It wasn’t about the bike clearly when Lance Armstrong sat on the couch opposite the grande dame of celebrity confessionals, Oprah Winfrey. But in this great American ritual of cleansing, it wasn’t about him being ripped apart either.
Just about everybody knew that Armstrong would admit to doping once he had agreed to being on the show. The issue was how much she would get him to divulge. Both Armstrong and Oprah did what was expected of them, but left viewers like me wanting to know more.
It would have been educative—for fans and administrators alike—to understand not just how Armstrong’s mind worked, but how drug abuse penetrates cycling and other sports at the highest echelons. What, how, and why has this proliferated so much? Was there some inflexion point in his life when he could have been saved from self-destruction?
There are several considerations that go into the making of such programmes. In that context, just getting Armstrong to state whatever he did on camera was a coup. Even if he did not quite appear full of remorse, the emperor had been stripped of his clothes.
Like millions of others across the world I’ve lost a hero too. Cycling to medals, titles, fame and money was only one facet of Armstrong’s overpowering personality. His successful fight against testicular cancer through sport—which elevated him to the status of a cult figure—was perhaps the more significant.
The second aspect—though in many ways unconnected with the first—sadly now stands as diminished. Armstrong’s cynical deployment of his fight against cancer to camouflage his use of drugs to create a superhuman persona is a shocking reminder of the extent to which human beings will go to achieve their ends.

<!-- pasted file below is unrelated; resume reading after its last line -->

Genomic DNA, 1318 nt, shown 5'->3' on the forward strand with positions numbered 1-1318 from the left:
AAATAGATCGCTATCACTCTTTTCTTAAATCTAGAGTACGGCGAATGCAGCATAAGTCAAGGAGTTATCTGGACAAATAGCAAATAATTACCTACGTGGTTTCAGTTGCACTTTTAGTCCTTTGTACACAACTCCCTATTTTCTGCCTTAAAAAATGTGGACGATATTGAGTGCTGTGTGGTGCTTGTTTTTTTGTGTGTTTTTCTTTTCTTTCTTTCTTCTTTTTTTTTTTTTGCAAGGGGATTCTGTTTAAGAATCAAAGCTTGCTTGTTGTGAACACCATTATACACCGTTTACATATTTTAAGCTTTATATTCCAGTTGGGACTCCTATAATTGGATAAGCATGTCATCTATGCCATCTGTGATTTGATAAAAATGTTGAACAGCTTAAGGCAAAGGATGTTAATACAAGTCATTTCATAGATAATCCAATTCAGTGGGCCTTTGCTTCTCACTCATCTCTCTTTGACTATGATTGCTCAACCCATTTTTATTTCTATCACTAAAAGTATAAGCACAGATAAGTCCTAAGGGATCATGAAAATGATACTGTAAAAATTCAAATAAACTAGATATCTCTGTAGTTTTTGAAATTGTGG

Armstrong’s confession comes in the wake of several drug cheats being caught in the past few decades. Ben Johnson testing positive for anabolic steroids three days after winning the 100m gold at the 1988 Olympics was the first striking example that drug abuse was not restricted to athletes from the erstwhile Eastern Bloc.
In subsequent years, Marion Jones’ confession, among those from other athletes, blew the lid off the practice among US athletes in such matters. Indeed, the malaise is global and has not spared India either if the number of our athletes who have tested positive in recent years is any indication.
The problem has not been restricted to track and field alone. In tennis, football, cricket, hockey—virtually every sport—the ingenuity and use of drugs to enhance performance has reached a level that has kept anti-doping agencies like the World Anti-Doping Agency (Wada) on constant vigil, but also on the back foot.
There are other aspects to cheating too, like match-fixing, which have sullied the reputation of sport. The anguish of fans arises from the belief that sport is pristine and sportspersons are unlike ordinary mortals and above corruption. The truth is that they are all too human and subject to the same frailties: greed for money and fame, vanity and excessive competitiveness, insecurities about their future, jealousies and complexes about rivals, et al.
Talking of sports cheats, the one I find most unusual and amazing is Fred Lorz, a bricklayer from New York who won the marathon in the 1904 Olympics in St Louis. The race, as several archival reports suggest, was run on a forbiddingly hot and humid summer day. What made the race more daunting was that the cars accompanying the runners were throwing up clouds of suffocating dust.
Lorz won the race in 3 hours and 13 minutes. Just when he was about to climb the podium for his gold medal, a spectator created a ruckus that the winner was a sham and Lorz’s world came crashing down.
It was to emerge that Lorz had actually capitalized on a misunderstanding to claim the gold. Barely 9 miles (around 14km) into the marathon, he had withdrawn because of fatigue and was picked up by his coach, who then drove almost 11 miles before their car broke down. Lorz decided then to reach the stadium on foot, and was hailed as winner by an unsuspecting crowd. He was to say later that he played a “practical joke”, which was obviously frowned upon by the authorities, but Lorz became a favourite of fans.
The gold medal then went to Lorz’s compatriot Thomas Hicks. But there was a further twist to the story as it transpired later that Hicks had twice during the race been given strychnine with brandy to overcome the debilitating heat and fatigue.
But Hicks was not stripped of his medal because performance-enhancing drugs were not banned then. The first drug cheat, ergo, went scot-free despite everybody knowing of his crime.
Ayaz Memon is a senior columnist who writes on sports and other matters.